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    Creating authentic contexts for our teacher candidates to learn about ELT in transnational contexts has become increasingly important for the depth of learning it affords as boundaries begin to blur in this transnational world. In this chapter, I present our work in developing and teaching an online Business English program for Kenyan youth, who were part of a non-profit organization with a mission to help homeless youth escape poverty through the provision of professional development opportunities. Through the process of engaging in this transnational context, our teacher candidates became more cognizant of the conceptual understanding of the historical, political, economic and social influences impacting the process of language teaching and learning within this context. Preparing English teachers to teach in this transnational context allowed for critical conversations around power, language hierarchies, ownership of English, and post-methods and post-structural perspectives on language teaching. It also provided a space for our teacher candidates to continually examine and negotiate their positionality as English teachers within this transnational context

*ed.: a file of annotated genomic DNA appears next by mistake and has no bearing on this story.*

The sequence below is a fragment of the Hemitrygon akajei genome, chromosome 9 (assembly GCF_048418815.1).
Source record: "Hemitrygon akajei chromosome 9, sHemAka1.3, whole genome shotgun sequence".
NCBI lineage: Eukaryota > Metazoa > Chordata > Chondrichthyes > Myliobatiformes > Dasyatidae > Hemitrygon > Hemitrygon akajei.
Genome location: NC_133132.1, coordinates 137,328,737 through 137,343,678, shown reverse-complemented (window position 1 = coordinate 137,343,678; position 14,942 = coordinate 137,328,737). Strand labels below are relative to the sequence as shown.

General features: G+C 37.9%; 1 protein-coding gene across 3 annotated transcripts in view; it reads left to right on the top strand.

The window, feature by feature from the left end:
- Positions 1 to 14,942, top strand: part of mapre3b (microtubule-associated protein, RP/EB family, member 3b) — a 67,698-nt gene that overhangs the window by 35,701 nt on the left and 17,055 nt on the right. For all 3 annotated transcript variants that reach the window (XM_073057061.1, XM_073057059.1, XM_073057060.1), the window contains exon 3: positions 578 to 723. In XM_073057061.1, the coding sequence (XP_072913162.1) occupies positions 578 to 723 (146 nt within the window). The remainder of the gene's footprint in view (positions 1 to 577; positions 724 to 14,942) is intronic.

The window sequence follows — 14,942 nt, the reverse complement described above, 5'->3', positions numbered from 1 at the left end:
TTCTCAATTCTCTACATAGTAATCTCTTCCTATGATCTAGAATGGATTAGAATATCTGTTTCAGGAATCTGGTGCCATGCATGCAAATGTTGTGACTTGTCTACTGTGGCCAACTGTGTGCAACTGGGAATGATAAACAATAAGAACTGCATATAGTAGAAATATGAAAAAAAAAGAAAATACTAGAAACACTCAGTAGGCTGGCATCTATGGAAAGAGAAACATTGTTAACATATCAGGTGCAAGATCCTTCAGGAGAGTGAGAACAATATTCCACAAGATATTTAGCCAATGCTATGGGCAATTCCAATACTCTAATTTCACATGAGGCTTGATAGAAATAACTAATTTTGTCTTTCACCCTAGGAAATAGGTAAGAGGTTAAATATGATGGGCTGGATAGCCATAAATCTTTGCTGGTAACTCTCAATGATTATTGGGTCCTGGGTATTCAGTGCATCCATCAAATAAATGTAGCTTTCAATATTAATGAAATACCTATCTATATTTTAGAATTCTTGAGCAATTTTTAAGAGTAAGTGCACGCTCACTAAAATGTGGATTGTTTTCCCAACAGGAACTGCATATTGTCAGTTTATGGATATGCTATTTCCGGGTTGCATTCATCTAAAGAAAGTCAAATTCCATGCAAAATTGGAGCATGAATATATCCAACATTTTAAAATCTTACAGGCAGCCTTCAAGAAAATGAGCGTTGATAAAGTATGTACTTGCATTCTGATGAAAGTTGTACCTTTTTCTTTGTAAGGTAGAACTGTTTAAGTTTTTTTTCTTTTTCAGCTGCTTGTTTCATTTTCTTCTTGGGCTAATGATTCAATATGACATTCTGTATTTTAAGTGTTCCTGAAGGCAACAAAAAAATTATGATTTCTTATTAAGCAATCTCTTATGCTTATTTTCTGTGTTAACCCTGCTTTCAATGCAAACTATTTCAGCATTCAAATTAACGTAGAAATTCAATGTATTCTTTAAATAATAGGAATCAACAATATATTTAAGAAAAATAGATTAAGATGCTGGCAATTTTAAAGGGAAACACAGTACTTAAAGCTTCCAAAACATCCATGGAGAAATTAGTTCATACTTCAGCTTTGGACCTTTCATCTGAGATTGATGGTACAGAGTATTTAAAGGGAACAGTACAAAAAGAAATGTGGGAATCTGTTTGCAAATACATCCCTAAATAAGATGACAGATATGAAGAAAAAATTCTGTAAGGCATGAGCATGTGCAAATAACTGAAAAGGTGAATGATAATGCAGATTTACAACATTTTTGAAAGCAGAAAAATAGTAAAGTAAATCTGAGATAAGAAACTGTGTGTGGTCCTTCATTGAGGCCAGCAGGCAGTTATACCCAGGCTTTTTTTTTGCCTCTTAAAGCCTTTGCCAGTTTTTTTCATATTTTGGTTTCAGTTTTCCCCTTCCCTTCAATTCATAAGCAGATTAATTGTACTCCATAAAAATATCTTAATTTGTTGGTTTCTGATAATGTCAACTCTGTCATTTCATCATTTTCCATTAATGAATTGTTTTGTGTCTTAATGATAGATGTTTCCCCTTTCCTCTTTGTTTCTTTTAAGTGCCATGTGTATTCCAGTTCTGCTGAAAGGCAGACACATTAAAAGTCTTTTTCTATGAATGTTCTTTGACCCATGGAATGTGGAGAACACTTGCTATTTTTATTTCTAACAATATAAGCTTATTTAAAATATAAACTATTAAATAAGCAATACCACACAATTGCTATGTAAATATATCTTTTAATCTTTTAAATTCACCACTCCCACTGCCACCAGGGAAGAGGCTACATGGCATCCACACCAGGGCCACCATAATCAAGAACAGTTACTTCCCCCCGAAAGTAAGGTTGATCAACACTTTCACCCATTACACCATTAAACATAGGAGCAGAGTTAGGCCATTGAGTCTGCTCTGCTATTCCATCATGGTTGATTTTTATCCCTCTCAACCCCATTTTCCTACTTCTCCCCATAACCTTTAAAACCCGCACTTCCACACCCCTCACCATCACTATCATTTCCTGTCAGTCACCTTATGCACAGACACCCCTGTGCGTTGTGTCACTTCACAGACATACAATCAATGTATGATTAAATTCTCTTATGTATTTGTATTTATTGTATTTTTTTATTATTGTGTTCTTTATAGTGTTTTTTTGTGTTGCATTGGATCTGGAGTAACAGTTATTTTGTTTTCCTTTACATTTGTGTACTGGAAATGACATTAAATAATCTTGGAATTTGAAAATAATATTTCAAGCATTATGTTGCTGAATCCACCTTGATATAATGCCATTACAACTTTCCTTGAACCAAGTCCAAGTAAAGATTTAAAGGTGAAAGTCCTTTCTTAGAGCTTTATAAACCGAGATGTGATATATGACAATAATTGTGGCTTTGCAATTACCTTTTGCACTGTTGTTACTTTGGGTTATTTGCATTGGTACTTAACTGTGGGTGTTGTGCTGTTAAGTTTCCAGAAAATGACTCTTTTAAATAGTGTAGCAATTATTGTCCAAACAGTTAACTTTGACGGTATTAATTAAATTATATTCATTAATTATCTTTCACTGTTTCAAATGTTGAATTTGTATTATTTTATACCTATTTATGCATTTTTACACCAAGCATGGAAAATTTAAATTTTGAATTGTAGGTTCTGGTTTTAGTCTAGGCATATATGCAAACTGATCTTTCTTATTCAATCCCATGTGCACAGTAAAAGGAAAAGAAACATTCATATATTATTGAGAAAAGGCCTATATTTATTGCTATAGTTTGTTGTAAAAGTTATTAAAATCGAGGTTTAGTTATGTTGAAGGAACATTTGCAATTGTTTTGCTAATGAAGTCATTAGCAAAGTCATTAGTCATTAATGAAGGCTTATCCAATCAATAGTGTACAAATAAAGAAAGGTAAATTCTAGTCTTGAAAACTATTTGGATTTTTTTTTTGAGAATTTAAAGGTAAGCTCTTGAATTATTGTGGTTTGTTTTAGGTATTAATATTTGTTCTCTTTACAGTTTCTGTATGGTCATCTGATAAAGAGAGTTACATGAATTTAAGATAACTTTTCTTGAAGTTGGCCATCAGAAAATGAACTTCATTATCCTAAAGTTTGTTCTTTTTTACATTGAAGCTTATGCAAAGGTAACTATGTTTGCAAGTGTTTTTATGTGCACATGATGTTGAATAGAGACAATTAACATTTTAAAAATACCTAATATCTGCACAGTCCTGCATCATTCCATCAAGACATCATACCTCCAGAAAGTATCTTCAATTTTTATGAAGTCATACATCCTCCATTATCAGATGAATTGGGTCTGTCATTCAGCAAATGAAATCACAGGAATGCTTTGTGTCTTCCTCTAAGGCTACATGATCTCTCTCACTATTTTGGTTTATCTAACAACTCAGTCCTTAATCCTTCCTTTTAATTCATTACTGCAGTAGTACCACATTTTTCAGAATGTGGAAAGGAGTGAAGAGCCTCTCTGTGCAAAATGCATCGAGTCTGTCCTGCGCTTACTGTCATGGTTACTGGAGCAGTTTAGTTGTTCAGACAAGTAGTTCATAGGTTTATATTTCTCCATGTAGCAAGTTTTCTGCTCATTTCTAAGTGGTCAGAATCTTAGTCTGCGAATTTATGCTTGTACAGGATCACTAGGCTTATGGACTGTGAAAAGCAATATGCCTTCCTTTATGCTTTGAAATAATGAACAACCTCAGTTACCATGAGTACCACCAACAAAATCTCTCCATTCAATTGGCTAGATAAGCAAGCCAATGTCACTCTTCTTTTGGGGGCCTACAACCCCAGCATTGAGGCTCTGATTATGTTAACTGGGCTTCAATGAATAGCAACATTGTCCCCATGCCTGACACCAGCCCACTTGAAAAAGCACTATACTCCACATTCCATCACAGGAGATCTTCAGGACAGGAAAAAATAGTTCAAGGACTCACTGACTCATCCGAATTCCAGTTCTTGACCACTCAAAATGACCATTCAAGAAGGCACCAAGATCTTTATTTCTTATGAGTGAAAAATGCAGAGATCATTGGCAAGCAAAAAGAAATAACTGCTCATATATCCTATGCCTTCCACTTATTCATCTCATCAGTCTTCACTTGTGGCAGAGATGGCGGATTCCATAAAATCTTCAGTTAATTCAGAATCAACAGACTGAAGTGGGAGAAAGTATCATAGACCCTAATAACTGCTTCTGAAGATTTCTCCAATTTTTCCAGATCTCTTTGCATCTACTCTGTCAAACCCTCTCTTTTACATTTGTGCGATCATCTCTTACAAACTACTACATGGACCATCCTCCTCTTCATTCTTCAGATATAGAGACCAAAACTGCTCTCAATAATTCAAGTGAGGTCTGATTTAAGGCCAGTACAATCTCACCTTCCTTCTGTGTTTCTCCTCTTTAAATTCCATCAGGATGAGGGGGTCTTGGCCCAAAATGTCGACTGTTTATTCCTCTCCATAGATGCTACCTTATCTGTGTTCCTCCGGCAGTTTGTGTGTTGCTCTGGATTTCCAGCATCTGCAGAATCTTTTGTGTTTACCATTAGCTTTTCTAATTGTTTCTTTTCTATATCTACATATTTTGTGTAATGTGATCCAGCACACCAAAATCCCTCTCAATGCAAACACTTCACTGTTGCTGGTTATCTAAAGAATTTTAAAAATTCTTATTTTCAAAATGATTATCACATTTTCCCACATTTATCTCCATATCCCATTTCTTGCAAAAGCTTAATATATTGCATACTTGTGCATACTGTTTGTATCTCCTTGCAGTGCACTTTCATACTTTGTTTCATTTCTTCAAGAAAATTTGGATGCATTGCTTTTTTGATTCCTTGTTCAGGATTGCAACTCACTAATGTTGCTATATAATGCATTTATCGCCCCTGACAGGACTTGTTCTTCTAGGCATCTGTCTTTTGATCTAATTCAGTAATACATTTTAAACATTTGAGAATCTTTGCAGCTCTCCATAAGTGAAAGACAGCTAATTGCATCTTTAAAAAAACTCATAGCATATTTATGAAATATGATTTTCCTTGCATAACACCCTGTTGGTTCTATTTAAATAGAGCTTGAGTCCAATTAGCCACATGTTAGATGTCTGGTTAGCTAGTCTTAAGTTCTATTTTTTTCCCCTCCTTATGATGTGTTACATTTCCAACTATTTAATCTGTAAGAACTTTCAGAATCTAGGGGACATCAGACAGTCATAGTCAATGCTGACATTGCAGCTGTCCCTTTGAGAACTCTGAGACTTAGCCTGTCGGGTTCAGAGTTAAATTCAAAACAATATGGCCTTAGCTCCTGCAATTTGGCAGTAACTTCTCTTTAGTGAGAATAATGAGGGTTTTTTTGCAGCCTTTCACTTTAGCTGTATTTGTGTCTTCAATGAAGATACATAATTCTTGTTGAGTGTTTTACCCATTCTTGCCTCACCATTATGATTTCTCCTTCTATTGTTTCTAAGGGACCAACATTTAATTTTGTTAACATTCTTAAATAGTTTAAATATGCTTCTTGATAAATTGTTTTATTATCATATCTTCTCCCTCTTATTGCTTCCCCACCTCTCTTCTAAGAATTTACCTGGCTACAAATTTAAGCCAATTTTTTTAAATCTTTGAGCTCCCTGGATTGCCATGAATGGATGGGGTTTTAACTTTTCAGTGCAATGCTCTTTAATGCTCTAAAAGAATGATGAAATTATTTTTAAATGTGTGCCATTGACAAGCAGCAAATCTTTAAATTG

English language teaching in China: Teacher Agency in Response to Curricular Innovations

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    This chapter explores the unique history of English Language Teaching in China, and the role of teacher agency in response to curricular changes. This study employed survey methodology with 72 Chinese English language teachers to understand the ways in which they adapt their curriculum within their local contexts. Interviews with five teachers and one teacher educator selected through purposeful sampling revealed additional factors that contributed to the teachers’ sense of agency. The complexity of the translation of theory into practice is revealed in light of the current ecological systems in which teachers and students are situated